Daily Mail: The colour of the lake is as bright as the cocktails but few who've ventured up to Selfridges in London's latest attraction would disagree that the department store's rooftop terrace is a showstopper.
For the first time since World War Two, shoppers can enjoy amazing views of the UK capital, take a ride on the madcap boating lake, peruse thousands of plants and imbibe from the cocktail bar.
And The Truvia Voyage of Discovery art installation, which is open to the public, even has a special Selfridges lifeguard to keep watch for any risky rowing techniques in the 12 boats on hand.
Miles of steel was used to reinforce the roof so it could hold the lake and Westminster Council had to give Selfridges a special boating licence.
After the devastating bombing of the department store in 1940, owner H.Gordon Selfridge vowed never to open the gardens again. In the 1920s and 1930s the roof, with its spectacular views across London, was a place popular for strolling after a shopping trip and was often used for fashion shows.
But this installation, the brainchild of Sam Bompas and Harry Parr, does not allow much walking. Mr Bompas said: ‘'The installation takes Selfridges' roof back to its proper place as a pleasure spot - it once hosted gardens, cafes, golf courses and an all-girl gun club.’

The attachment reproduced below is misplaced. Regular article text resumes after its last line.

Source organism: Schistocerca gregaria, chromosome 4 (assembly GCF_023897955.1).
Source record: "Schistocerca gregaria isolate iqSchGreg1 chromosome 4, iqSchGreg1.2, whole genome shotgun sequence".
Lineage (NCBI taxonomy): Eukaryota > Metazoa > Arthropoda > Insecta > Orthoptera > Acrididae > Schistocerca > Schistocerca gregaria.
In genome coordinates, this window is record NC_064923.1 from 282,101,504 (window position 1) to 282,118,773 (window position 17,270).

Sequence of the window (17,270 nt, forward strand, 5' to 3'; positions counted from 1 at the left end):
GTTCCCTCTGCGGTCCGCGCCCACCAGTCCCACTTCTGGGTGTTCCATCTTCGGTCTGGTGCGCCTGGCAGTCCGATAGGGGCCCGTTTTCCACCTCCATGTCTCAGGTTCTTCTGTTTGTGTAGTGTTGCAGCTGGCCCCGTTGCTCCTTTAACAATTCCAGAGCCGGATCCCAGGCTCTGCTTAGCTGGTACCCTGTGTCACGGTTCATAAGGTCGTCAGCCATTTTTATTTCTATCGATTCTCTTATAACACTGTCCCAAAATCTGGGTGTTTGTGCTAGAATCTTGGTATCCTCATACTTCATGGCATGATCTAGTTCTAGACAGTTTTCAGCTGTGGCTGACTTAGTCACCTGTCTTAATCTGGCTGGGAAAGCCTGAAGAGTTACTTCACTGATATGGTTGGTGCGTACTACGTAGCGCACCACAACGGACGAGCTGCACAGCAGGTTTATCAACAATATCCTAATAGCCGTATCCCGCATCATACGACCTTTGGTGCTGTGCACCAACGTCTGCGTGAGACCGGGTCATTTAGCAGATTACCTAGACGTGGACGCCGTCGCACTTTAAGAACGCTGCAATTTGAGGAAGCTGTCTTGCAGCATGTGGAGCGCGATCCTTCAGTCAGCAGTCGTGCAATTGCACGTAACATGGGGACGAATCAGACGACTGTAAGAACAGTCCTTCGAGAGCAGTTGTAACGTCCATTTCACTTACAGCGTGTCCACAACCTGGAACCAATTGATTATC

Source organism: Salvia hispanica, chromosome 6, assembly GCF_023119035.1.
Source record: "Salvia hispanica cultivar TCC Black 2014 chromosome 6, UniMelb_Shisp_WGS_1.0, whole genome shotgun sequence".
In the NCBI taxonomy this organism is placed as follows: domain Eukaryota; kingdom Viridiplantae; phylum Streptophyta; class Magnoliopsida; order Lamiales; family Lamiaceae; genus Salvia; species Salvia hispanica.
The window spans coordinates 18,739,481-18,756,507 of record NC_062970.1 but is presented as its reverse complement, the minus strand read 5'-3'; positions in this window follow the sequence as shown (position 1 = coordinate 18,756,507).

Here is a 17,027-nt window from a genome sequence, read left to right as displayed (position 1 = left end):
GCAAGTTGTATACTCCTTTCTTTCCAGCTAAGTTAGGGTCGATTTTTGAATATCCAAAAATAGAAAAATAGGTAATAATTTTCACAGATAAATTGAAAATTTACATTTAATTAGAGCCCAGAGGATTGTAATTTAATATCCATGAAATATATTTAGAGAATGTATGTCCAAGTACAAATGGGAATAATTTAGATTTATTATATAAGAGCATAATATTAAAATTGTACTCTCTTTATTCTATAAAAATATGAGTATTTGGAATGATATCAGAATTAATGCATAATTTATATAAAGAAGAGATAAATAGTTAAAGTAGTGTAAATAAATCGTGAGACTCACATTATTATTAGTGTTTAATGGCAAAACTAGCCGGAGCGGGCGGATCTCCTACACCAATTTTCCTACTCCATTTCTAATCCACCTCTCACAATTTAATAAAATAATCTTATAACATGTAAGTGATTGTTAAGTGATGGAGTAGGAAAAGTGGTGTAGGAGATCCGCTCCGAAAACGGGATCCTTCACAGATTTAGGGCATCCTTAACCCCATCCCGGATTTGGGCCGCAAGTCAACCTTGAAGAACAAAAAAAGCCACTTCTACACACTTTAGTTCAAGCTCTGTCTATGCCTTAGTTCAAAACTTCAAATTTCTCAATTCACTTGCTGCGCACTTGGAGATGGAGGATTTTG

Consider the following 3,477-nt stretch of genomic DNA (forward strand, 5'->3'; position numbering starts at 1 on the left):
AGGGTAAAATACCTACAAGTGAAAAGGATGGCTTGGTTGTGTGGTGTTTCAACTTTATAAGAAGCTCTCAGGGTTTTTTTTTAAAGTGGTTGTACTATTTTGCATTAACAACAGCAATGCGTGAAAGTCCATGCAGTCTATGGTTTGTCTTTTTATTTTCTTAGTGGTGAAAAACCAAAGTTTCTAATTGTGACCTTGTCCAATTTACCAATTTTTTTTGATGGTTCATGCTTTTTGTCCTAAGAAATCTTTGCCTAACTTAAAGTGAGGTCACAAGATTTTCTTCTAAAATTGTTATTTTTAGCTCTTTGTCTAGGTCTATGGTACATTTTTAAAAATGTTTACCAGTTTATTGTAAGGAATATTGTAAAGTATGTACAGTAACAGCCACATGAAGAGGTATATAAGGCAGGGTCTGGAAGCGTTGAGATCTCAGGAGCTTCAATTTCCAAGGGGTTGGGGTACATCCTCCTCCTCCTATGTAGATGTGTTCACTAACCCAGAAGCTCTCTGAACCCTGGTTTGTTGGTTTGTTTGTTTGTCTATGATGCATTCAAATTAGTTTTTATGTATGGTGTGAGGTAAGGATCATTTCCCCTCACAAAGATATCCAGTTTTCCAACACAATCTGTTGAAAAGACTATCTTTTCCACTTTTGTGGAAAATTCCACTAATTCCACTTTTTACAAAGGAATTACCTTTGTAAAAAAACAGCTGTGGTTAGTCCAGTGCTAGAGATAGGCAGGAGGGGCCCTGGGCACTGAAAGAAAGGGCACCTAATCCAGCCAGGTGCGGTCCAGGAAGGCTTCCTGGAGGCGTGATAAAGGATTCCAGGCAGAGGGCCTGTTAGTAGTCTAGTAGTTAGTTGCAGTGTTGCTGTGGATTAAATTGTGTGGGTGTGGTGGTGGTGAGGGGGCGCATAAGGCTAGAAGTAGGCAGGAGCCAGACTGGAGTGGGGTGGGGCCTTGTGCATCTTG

The pair, who own Bompas and Parr curators, said the roof garden was their most ambitious project yet. Mr Parr said inspiration for the installation came from a gondola party thrown at The Savoy in 1905, when the courtyard was flooded, and elephants and opera singers provided the entertainment.
Selfridges department store on Oxford Street was bombed in 1940, 1941 and 1944 causing catastrophic damage.
The single high explosive bomb and several incendiaries smashed glass from the many upper storey windows into the surrounding streets. But it was the September 18 attack in 1940, in the same raid which destroyed John Lewis’s further east along Oxford Street, which ruined the elegant roof gardens.
HISTORY OF THE STORE WHICH MADE SHOPPING FASHIONABLE
H. Gordon Selfridge, who coined the phrase ‘the customer is always right', opened up his Oxford Street store in 15 March 1909.
It has been said that Selfridges put the fun back into shopping with allowing customers to touch products and cleverly placing the profitable perfume counter on the ground floor –a technique still copied by department stores today.
The first public demonstration of television was by John Logie Baird from the first floor of Selfridges from April 1 to 27 in 1925.
A seismograph was set up on the Selfridge store’s third floor in 1932, attached to one of the building's main stanchions, unaffected by traffic or shoppers.
It recorded the Belgian earthquake of June 11 1938 which was also felt in London.
At the outbreak of war, the seismograph was moved to another part of the store.
In 1947, the seismograph was given to the British Museum.
Between 1998 and 2003, the store supplemented its 540,000-square-foot London flagship store with a 150,000-square-foot Trafford Centre shop in Greater Manchester.
In 2003, the chain was acquired by Canadian retailing expert Galen Weston for a reported £598 million.